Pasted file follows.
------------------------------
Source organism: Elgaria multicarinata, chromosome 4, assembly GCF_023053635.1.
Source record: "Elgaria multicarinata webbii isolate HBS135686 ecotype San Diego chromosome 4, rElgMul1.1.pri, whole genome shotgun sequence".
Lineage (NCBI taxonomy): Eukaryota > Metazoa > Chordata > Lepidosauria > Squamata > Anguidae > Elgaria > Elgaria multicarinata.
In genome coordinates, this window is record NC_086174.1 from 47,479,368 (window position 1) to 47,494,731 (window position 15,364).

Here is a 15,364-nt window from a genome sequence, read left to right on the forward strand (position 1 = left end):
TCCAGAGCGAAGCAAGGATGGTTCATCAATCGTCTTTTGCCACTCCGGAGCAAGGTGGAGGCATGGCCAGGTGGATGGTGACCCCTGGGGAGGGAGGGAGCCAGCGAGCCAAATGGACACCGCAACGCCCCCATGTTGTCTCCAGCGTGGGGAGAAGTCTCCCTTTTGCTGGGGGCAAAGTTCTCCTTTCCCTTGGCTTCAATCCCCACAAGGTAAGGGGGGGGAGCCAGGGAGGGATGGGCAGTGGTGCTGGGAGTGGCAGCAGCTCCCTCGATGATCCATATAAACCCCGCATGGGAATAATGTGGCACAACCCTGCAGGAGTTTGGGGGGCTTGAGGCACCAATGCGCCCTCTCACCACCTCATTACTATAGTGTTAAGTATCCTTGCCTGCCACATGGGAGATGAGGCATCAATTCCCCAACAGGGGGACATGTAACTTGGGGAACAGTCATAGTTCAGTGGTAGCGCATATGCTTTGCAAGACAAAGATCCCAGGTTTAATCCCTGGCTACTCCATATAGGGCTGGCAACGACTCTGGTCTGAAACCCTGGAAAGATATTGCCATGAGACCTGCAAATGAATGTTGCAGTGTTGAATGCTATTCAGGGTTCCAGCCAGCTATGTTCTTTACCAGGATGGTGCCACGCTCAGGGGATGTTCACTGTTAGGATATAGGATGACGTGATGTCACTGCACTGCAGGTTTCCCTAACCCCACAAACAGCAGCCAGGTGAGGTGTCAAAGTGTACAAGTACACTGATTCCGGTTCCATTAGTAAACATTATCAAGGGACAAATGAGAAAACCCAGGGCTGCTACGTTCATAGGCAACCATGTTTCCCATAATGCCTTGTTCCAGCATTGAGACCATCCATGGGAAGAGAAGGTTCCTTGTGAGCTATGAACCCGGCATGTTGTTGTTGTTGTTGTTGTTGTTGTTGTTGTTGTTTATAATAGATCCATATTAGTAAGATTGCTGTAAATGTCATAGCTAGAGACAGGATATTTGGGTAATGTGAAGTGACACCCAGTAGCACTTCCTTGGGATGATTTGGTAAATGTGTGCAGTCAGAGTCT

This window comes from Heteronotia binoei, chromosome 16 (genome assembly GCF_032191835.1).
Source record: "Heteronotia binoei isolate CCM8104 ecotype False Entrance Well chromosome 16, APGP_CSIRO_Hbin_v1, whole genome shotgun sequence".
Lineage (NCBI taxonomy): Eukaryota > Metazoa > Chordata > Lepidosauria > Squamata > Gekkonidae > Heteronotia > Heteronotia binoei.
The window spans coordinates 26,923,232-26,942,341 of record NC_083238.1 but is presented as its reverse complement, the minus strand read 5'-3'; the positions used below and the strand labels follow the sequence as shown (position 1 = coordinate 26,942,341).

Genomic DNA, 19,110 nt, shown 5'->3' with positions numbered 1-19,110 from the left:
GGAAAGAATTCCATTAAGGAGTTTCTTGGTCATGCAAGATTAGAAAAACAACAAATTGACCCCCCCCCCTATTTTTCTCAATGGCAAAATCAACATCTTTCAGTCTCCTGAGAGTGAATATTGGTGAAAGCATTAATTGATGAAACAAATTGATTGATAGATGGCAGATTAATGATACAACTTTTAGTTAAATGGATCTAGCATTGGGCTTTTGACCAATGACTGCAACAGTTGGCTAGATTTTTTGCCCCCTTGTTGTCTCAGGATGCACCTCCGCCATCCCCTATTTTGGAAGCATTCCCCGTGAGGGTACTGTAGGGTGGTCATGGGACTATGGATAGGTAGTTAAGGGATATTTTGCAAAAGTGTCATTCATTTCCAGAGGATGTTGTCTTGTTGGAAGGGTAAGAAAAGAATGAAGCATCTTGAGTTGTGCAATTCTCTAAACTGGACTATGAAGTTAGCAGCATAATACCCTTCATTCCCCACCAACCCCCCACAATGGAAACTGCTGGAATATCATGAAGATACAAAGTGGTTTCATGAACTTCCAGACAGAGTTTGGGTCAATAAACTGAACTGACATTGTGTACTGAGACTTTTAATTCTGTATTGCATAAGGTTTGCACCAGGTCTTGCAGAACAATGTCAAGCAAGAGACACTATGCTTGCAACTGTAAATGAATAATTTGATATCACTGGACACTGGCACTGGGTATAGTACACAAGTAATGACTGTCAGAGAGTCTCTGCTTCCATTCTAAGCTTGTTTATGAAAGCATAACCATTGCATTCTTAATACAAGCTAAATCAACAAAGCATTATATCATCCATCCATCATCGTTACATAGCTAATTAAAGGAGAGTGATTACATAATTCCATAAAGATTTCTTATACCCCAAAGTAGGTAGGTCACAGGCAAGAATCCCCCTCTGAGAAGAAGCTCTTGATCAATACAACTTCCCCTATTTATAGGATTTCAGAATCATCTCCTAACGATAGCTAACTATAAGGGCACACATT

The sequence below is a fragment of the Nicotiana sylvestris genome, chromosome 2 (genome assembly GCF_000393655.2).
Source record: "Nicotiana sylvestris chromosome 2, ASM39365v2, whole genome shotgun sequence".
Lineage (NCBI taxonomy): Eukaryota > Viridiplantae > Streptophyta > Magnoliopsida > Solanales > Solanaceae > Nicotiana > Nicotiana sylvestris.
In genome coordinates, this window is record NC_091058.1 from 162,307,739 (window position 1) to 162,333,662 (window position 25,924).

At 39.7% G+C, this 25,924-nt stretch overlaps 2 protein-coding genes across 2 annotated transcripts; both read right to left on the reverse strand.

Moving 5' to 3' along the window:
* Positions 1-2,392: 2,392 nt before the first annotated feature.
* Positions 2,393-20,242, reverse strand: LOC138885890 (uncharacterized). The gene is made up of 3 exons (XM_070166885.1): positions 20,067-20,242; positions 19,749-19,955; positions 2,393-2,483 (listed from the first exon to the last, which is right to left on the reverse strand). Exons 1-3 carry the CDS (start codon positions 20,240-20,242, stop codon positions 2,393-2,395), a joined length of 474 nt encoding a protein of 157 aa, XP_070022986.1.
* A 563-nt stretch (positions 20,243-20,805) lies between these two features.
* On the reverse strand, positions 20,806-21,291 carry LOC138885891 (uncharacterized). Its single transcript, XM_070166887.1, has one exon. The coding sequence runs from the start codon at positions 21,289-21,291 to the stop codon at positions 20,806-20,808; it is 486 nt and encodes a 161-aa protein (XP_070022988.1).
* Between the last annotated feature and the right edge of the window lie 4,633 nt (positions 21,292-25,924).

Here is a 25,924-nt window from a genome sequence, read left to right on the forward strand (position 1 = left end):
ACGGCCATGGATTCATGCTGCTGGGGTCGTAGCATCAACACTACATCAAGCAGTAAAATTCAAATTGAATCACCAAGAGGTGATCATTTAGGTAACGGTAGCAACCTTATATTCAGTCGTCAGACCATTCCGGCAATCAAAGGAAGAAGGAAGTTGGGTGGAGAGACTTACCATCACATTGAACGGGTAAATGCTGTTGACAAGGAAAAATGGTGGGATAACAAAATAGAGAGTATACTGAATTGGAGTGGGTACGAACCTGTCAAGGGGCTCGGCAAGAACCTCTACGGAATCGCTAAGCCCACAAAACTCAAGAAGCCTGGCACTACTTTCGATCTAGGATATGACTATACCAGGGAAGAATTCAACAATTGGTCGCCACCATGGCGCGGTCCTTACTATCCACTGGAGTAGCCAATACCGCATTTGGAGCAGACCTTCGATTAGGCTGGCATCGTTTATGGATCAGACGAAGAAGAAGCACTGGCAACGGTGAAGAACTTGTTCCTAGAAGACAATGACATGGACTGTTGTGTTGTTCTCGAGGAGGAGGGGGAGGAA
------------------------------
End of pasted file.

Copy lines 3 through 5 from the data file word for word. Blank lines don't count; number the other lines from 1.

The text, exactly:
Lineage (NCBI taxonomy): Eukaryota > Metazoa > Chordata > Lepidosauria > Squamata > Anguidae > Elgaria > Elgaria multicarinata.
In genome coordinates, this window is record NC_086174.1 from 47,479,368 (window position 1) to 47,494,731 (window position 15,364).

Here is a 15,364-nt window from a genome sequence, read left to right on the forward strand (position 1 = left end):